Champions League semifinals: Spotlight on Juventus
ABS-CBN Sports on May 01, 2017 01:55 PM
Juventus's Paulo Dybala celebrates after scoring his side's first goal during a Champions League, quarterfinal, first-leg soccer match between Juventus and Barcelona, at the Juventus Stadium in Turin, Italy, Tuesday, April 11, 2017. (AP Photo/Antonio Calanni)
DANIELLA MATAR, Associated Press
MILAN (AP) — A closer look at Juventus ahead of its Champions League semifinal against Monaco on Wednesday.
SEASON SO FAR:
Juventus is looking to match the Inter Milan side of 2010 and complete a rare treble.
Massimiliano Allegri's team has again dominated domestically and is heading for an unprecedented sixth successive Serie A title as it leads second-place Roma by nine points with four matches remaining.
Juventus is also in the Italian Cup final, where it will face Lazio, as it bids for a third straight league and cup double.
Nobody has been able to match Juventus in the Italian league, where it has the best defense — having only conceded 22 goals in 34 matches — and the second best attack behind Napoli.
Juventus is also almost unbeatable at home where it is currently on a Serie A record 33-match winning run. It hasn't lost at the Juventus Stadium in the Champions League since a 2-0 defeat to Bayern Munich in the 2013 quarterfinals.
The Bianconeri finally appear to be transforming this domestic success to the international stage, where it is bidding to reach a second Champions League final in three years.
Last time it reached the final of Europe's premier club competition, Juventus was swept aside 3-1 by Barcelona. This year it beat the Spanish club 3-0 over two legs in the quarterfinal.
Beating a side which contained Lionel Messi, Luis Suarez and Neymar — and barely allowing them a chance of a goal — has given Juventus the confidence and belief that it could claim a first European trophy since 1996.
3 PLAYERS TO WATCH
Paulo Dybala has had a fantastic two seasons at Juventus since joining from Palermo for 32 million euros (then $36 million) in June 2015.
But it is this season that the Argentine has really made an impact on the international stage, earning comparisons with his more famous compatriot Lionel Messi and reportedly drawing interest from Barcelona and other top clubs.
Juventus fans heaved a sigh of relief when the 23-year-old Dybala signed a new contract at the beginning of the month, tying him to the Bianconeri until 2022.
That deal came just days after Dybala netted two goals in the first leg of the Champions League quarterfinal against Barcelona.
Dybala has scored 40 goals in all competition for Juventus, making him the club's leading scorer over the past 18 months.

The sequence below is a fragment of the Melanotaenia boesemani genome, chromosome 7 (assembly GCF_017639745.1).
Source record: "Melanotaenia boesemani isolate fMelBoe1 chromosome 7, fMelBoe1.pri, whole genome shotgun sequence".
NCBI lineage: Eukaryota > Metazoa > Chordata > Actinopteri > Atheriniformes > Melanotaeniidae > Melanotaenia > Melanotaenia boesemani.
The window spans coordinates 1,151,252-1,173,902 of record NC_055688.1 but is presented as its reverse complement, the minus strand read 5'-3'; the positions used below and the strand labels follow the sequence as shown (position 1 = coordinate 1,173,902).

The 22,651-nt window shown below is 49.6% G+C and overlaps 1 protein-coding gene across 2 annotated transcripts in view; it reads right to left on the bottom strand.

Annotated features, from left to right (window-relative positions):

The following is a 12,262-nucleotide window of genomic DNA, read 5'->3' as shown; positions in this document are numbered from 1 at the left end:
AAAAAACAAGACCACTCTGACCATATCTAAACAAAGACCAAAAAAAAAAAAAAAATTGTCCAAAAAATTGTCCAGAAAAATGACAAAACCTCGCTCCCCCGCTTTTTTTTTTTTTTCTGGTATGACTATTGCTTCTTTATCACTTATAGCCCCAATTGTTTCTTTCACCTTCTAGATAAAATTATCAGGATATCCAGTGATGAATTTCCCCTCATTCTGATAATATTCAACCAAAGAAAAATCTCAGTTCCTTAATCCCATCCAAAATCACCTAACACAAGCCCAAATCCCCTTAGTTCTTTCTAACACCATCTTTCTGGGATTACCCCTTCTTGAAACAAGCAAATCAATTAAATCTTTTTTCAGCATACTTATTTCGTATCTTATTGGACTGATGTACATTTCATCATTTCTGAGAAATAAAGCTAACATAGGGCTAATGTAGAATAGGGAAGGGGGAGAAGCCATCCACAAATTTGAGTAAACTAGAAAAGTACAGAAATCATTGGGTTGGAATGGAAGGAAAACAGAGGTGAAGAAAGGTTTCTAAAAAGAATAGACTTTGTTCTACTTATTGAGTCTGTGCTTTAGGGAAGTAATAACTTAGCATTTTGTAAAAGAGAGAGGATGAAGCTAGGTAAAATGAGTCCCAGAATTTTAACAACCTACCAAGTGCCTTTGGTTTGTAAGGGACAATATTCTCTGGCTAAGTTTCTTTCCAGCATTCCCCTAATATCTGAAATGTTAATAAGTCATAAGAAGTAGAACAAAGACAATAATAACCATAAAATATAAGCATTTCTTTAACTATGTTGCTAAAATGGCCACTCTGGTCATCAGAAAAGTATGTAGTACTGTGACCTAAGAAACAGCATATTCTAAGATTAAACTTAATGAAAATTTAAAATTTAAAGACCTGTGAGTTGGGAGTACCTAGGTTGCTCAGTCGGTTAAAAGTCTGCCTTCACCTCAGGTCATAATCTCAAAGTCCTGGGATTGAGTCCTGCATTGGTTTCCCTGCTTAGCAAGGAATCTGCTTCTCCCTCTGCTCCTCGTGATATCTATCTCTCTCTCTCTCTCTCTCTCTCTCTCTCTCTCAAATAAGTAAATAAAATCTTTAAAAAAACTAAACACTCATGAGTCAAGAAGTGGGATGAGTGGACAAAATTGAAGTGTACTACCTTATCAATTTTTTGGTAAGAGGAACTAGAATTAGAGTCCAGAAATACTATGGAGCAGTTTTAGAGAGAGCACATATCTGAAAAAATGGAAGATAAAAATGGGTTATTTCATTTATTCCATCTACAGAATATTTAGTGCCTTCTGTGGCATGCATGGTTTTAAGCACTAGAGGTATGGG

Gonzalo Higuain might be wearing a different shirt this season but he is still banging in the goals.
Higuain joined Juventus in the offseason for an Italian-record 90 million euros ($100 million) after scoring 36 goals for Napoli last campaign to break a 66-year-old Serie A record.
He is less of a focal point this season, in a team where the goals are more evenly shared out than during his time at Napoli. But Higuain has nevertheless netted 23 league goals — putting him fourth in a tight race for the top goalscorer award — and three in the Champions League.
However, the Argentina forward hasn't scored in a Champions League knockout match since 2013, and he will be eager to end that negative streak against Monaco.
Leonardo Bonucci is an integral part of Juventus' famed 'BBC defense' along with Andrea Barzagli and Giorgio Chiellini.
The trio helped put on a defensive masterclass to shut out Barcelona over the 180 minutes of their Champions League quarterfinal.
Bonucci has been an ever-present for Juventus over the past two seasons, making 87 appearances, more than any other player — including captain Gianluigi Buffon.
The Italy international is regarded as one of the best ball-playing defenders in world football, and Bonucci showed off his superb skills with a stunning goal against Genoa recently, going on a mazy run from inside his own half, before firing off an unstoppable shot from the edge of the area.
There was widespread anguish among Juventus fans in 2014 when Antonio Conte was replaced by Allegri, who had been fired by AC Milan just a few months previously.
But Allegri guided the team to its first Champions League final in 12 years as well as back-to-back league and cup doubles and Juventus is now dreaming of a possible treble.
Like Conte, Allegri is a strict disciplinarian and has instilled in his players an unwavering focus and a duty to never let their guard down.
Allegri is also not afraid to shake things up, as witnessed by his innovative tactics in implementing a daring 4-2-3-1 formation in January.
The system puts forward Miralem Pjanic in a deeper midfield role alongside Sami Khedira, with Juan Cuadrado, Paulo Dybala and Mario Mandzukic sitting just behind Gonzalo Higuain — ultilizing all five star attackers.
Not only has Juventus been more creative and more dangerous going forward, threatening with every wave of attack, but it has also remained solid at the back.